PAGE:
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Madara Rider
Site number:
Type of site: Cultural
Date: 705-801 AD
Date of Inscription: 1979
Location: Europe, Bulgaria, Village of Madara, Province of Shumen
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Description: Near the village of Madara in north-east Bulgaria, lays a 100-m-high cliff carved with the Madara Rider, representing the figure of a knight triumphing over a lion. Before Bulgaria converted to Christianity in the 9th century, Madara was the primary sacred place of the First Bulgarian Empire. Inscriptions surrounding the sculpture inform viewers of events that occurred between A.D. 705 and 801. --WHMNet paraphrase from the description at WHC Site, where additional information is available.
  The Madara Rider or Madara Horseman (Bulgarian: Мадарски конник, Madarski konnik) is an early medieval large rock relief carved on the Madara Plateau east of Shumen in northeastern Bulgaria, near the village of Madara. Monument: The relief depicts a majestic horseman 23 m above ground level in an almost vertical 100-metre-high cliff. The horseman, facing right, is thrusting a spear into a lion lying at his horse's feet. An eagle is flying in front of the horseman and a dog is running after him. The scene symbolically depicts a military triumph. The monument is dated back to circa 710 AD and has been on the UNESCO World Heritage List since 1979. The dating means the monument was created during the rule of Bulgar Khan Tervel, and supports the thesis that it is a portrayal of the khan himself and a work of the Bulgars, a nomadic tribe of warriors which settled in northeastern Bulgaria at the end of the 7th century AD and after merging with the local Slavs gave origin to the modern Bulgarians. Other theories connect the relief with the ancient Thracians, claiming it portrays a Thracian god. Three partially preserved texts in Medieval Greek, carved in the rock, can be found around the image of the rider. They bear important information regarding the history of Bulgaria in the period. According to Professor Veselin Beshevliev and his book Protobulgarians, the oldest inscription is the work of Tervel (695-721 AD), thus the relief has also been created during his rule. The other inscriptions refer to the khans Krum (796-814 AD) and Omurtag (814-831 AD) and were most likely carved on their order. --Wikipedia. Text is available under the Creative Commons Attribution-ShareAlike License.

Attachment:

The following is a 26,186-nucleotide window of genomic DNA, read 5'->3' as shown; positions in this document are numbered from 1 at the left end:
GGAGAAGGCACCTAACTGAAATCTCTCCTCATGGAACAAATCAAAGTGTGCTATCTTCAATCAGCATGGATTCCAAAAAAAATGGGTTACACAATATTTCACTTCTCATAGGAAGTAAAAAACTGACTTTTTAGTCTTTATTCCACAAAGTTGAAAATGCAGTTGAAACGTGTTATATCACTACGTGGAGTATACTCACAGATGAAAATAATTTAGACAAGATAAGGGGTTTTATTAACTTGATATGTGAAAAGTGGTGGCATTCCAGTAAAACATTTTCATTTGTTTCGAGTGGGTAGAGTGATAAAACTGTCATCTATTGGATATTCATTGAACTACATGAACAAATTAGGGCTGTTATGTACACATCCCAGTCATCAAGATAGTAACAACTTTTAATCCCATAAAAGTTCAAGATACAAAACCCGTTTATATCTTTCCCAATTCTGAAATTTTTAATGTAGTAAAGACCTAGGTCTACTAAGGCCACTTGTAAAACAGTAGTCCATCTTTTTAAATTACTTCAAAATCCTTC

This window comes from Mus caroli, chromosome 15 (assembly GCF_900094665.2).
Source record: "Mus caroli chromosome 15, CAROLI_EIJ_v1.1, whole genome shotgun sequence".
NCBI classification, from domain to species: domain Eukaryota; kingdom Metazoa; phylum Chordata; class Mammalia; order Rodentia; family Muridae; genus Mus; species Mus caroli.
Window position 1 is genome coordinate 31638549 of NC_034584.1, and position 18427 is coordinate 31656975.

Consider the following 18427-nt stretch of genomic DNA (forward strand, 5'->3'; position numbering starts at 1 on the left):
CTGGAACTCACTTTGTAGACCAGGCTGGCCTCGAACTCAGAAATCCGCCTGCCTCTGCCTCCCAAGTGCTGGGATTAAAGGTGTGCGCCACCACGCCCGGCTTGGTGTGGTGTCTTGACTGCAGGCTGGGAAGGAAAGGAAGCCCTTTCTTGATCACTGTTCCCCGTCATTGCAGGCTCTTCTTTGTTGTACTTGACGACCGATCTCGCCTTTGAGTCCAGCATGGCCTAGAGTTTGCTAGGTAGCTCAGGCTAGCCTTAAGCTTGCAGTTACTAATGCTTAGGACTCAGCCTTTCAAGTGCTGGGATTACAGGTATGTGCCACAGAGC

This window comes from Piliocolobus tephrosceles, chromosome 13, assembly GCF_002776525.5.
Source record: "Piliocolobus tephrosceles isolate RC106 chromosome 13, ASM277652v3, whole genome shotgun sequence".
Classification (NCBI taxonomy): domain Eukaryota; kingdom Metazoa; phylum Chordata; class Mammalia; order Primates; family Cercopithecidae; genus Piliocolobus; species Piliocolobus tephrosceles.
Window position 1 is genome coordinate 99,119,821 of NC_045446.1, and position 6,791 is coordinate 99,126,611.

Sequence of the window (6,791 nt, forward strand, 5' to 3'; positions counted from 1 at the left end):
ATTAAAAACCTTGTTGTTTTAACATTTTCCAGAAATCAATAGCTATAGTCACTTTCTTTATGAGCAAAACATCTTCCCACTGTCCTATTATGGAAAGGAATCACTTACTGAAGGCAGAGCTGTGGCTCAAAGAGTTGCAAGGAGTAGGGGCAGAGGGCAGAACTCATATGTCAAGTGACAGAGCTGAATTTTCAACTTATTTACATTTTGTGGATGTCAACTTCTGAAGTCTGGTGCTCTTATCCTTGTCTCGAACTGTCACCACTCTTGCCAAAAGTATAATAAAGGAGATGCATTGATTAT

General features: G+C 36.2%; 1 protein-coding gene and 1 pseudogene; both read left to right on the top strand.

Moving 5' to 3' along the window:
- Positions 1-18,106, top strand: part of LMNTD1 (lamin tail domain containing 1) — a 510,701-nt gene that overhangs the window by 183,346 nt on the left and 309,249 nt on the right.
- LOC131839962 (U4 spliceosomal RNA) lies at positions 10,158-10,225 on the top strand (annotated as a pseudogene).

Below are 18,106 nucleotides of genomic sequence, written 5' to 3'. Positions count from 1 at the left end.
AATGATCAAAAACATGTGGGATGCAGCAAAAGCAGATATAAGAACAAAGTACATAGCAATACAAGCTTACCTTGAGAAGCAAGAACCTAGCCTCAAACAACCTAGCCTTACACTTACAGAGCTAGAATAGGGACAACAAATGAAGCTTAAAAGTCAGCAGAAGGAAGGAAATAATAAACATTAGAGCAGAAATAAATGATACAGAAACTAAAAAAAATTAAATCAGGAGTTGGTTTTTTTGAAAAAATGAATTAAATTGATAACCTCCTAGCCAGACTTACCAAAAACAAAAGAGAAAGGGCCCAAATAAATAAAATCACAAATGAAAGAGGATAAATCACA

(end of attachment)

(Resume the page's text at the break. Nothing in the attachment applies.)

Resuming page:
Reference: 1. UNESCO World Heritage Center, Site Page.
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